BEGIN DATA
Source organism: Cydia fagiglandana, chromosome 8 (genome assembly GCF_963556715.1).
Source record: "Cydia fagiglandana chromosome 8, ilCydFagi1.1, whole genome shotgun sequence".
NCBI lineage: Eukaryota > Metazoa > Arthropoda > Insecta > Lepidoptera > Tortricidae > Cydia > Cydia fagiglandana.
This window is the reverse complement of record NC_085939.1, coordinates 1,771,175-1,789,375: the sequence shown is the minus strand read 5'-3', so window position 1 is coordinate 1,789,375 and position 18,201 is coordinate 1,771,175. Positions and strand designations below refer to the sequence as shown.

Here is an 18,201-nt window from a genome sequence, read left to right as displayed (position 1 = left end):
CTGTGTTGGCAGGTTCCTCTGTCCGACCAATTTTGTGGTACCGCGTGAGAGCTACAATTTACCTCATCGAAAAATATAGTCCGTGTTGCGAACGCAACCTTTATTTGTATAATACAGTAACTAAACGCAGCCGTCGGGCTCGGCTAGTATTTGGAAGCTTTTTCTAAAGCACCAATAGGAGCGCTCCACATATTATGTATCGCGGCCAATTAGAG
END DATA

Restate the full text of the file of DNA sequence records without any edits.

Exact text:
Source organism: Cydia fagiglandana, chromosome 8 (genome assembly GCF_963556715.1).
Source record: "Cydia fagiglandana chromosome 8, ilCydFagi1.1, whole genome shotgun sequence".
NCBI lineage: Eukaryota > Metazoa > Arthropoda > Insecta > Lepidoptera > Tortricidae > Cydia > Cydia fagiglandana.
This window is the reverse complement of record NC_085939.1, coordinates 1,771,175-1,789,375: the sequence shown is the minus strand read 5'-3', so window position 1 is coordinate 1,789,375 and position 18,201 is coordinate 1,771,175. Positions and strand designations below refer to the sequence as shown.

Here is an 18,201-nt window from a genome sequence, read left to right as displayed (position 1 = left end):
CTGTGTTGGCAGGTTCCTCTGTCCGACCAATTTTGTGGTACCGCGTGAGAGCTACAATTTACCTCATCGAAAAATATAGTCCGTGTTGCGAACGCAACCTTTATTTGTATAATACAGTAACTAAACGCAGCCGTCGGGCTCGGCTAGTATTTGGAAGCTTTTTCTAAAGCACCAATAGGAGCGCTCCACATATTATGTATCGCGGCCAATTAGAG